• Image of "It's a hockey night in Pittsburgh" tee
  • Image of "It's a hockey night in Pittsburgh" tee
  • Image of "It's a hockey night in Pittsburgh" tee

These designs could have easily equaled multiple tees, but during the process, it became apparent that they needed to be combined. Reason being…Mike Lange and The Igloo are synonymous with Pittsburgh hockey. Both have been there since the beginning, both are still apparent in our city, but both are now somewhat in the background. They definitely compliment each other in many ways.

Mike Lange first came to Pittsburgh as the play-by-play broadcaster ’74, seven years after the Pens arrived in the city. The Pens struggled immensely in those early years, and by the end of the 7th season, the team was in bankruptcy, and with no guarantee of a job, Lange moved on to Washington to call soccer games. The Pens obviously survived, and Large subsequently returned in ’76, staying as the enigmatic play-by-play man for Pens radio and TV, until an unpopular move by Fox Sports in 2006. On June 29th, Fox did not exercise the option year on Lange’s contract, and stated that they would like to “go in a new direction”. The move seemed to be centered on internal spite by FSN, because of the shear senselessness of it. Lange was a cornerstone of Pens hockey, and recognized around the league as a lead figure in the world of sports broadcasting, receiving the Foster Hewitt Memorial Award for his outstanding work as an NHL broadcaster in ’01. The Pen’s radio broadcaster, John Steigerwald, took over for Mike on FSN broadcasts. Steigy was gracious in his acceptance of the job, stating, “I’m not going to try to replace him. I think he is irreplaceable.”
Lange begins each broadcast by stating, “It’s a hockey night in Pittsburgh”. But more recognizable is his claim to national fame, which are his post-goal expressions, which you see on the back of the shirt. It was insanely hard to pick my favorites from the plethora of cryptic and unique, yet brilliant and hilarious expressions.
Mike’s credits also include a major motion picture in ’95, where he appeared in the Pittsburgh/Civic Arena based, Jean-Claude Van Damme movie “Sudden Death”, playing himself. Steigerwald sat along side Mike in the booth, also playing himself. The movie was shot in and around The Igloo during the NHL strike year of ’94.
Strangely, the Van Damme movie might be one of the worst movies I have ever seen, but one of my favorites just because it took place in Pittsburgh. Hell, where else can you see a drug-addled over-hyped action star fight the Pen’s mascot “Iceburgh”. I might add, Iceburgh met its demise in the conveyer dishwasher, which we all will sadly admit, is how most mascots loose their lives.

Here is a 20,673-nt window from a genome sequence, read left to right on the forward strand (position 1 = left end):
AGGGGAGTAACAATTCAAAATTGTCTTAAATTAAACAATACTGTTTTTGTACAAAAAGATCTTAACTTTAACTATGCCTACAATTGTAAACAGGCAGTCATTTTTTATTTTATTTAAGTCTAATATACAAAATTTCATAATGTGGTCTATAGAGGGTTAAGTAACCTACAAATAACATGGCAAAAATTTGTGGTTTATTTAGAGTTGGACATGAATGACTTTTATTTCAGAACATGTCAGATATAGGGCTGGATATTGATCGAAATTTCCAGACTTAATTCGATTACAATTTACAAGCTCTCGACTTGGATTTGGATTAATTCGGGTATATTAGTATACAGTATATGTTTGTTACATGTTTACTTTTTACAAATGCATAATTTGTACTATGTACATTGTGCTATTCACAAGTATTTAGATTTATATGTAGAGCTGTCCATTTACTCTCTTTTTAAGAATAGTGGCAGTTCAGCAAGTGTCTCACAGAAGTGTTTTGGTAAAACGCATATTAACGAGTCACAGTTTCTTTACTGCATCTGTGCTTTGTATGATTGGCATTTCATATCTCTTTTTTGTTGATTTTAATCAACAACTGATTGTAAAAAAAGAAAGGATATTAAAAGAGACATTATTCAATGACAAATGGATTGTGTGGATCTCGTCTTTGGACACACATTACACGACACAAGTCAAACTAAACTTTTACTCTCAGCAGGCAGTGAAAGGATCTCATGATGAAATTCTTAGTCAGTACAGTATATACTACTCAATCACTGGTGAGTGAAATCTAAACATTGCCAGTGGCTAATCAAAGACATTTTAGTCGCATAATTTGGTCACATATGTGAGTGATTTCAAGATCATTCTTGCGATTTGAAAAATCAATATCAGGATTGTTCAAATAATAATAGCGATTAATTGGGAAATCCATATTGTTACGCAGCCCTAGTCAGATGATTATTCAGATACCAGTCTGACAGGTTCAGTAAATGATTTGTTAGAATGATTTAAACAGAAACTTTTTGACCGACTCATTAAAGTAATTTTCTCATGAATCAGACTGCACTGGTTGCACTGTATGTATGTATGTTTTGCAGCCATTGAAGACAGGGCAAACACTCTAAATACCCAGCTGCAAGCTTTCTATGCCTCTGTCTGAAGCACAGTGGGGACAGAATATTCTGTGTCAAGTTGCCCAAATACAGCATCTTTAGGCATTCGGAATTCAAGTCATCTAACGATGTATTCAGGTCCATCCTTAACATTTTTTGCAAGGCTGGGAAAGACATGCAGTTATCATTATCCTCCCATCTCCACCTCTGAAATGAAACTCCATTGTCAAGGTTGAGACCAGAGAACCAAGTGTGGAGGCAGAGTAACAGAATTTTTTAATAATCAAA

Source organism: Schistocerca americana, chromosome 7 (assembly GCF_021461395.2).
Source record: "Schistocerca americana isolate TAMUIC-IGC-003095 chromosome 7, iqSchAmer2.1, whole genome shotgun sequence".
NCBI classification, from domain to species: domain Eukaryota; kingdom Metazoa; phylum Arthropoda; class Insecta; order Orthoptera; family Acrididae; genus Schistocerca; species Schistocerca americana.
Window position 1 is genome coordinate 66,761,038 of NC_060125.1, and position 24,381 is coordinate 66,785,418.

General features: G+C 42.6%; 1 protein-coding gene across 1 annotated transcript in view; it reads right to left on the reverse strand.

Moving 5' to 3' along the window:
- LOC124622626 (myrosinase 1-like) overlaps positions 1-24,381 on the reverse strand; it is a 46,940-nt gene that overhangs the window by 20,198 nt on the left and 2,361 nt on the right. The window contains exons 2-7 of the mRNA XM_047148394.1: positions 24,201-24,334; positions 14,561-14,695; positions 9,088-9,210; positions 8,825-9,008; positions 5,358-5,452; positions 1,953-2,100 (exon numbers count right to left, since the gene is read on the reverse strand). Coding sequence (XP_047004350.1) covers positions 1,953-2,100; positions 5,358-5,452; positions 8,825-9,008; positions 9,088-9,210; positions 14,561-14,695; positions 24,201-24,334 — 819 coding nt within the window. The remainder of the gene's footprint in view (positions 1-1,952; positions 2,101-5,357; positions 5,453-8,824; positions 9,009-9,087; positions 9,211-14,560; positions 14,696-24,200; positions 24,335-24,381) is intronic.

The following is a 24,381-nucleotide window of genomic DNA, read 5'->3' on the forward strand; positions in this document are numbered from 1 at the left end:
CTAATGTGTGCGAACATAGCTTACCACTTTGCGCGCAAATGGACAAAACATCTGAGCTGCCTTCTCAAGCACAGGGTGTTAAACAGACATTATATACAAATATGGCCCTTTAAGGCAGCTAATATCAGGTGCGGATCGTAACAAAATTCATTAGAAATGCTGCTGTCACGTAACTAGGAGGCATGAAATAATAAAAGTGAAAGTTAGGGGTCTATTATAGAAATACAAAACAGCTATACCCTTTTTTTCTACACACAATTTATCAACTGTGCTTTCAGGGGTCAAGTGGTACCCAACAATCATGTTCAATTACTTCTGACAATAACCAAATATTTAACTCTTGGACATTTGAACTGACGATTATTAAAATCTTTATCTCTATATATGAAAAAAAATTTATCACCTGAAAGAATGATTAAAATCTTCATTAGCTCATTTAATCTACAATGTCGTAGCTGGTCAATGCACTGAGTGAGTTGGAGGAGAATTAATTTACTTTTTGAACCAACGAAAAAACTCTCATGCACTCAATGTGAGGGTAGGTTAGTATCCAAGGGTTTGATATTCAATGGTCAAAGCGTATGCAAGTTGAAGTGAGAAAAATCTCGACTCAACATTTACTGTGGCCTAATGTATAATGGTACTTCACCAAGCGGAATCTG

The Igloo seems to be the only name that has been consistent with the building the sits at the base of the Hill District in Pittsburgh. It was coined “The Igloo” by Pittsburghers because of it’s stainless steel domed enclosure. Names, whether they were official or not, included Civic Auditorium Amphitheater, Civic Arena, The Pittsburgh Dome, Allegheny Energy Dome, and Melon Arena. “The Igloo” was almost the official name in ’92, but stayed as simply the nickname. From opening to closing, the building was only known as the “Civic Arena” and “Melon Arena”. Opening on September 19, 1961, and closing on June 26, 2010, the Civic arena was originally built for the Pittsburgh Civic Light Opera, and not hockey. The structure’s nickname also inspired the naming of the cities new NHL franchise during the great expansion of 1967. The Penguins played their first game at the Civic Arena on October 11, 1967, loosing to the Canadiens 2-1. At that time, the arena’s capacity was only 12,580, and the most expensive seat was $5.
Uniquely, the roof is divided into eight sections. Six of the sections could fold underneath two, in 2½ minutes, making the Civic Arena the world's first major indoor sports stadium with a retractable roof. Before moving to the Consol Energy Center in late 2010, the Pens played in the 3rd smallest arena in the NHL, only in front of Edmonton and Long Island.
On September 16, 2010, the Allegheny County Sports and Exhibition Authority voted unanimously to demolish the Civic Arena. However, on November 24, 2010, the building's demolition was delayed due to a last-minute nomination as a National Historic Landmark. On January 5, 2011, the Pittsburgh Historic Review Commission voted 5-1 in favor for preliminary approval of the arena's historic nomination status. The vote has paved the way for a formal hearing on the proposed designation on March 2, 2011. This narrative was coincidentally written on March 2nd, but no new information on the possible demo was available.
It should also be noted that Jean-Claude Van Damme saved the building, and the city of Pittsburgh, from homicidal terrorists in 1995.

These two Pittsburgh fixtures are as unique to hockey as they are to Pittsburgh. One of the first memories I have of pro hockey is hearing Mike Lange’s spot on play-by-play, as well as his post-goal expressions. You could also add that watching Mario, as well as back-to-back cups in the early 90’s, was a great way to introduce a young kid to a sport. During a time when the Pirates where unraveling, and the Steelers stunk, it was great to see the best player in the game in Pittsburgh a jersey, and Mike’s voice piped into Sports Center highlights. This all taking place under the steel roof of the Civic, which looked like nothing else that I had ever seen. Whether The Igloo is standing downtown or just memory like Three Rivers, or Mike is on TV or the radio, both will always conger up great memories of Pittsburgh hockey.


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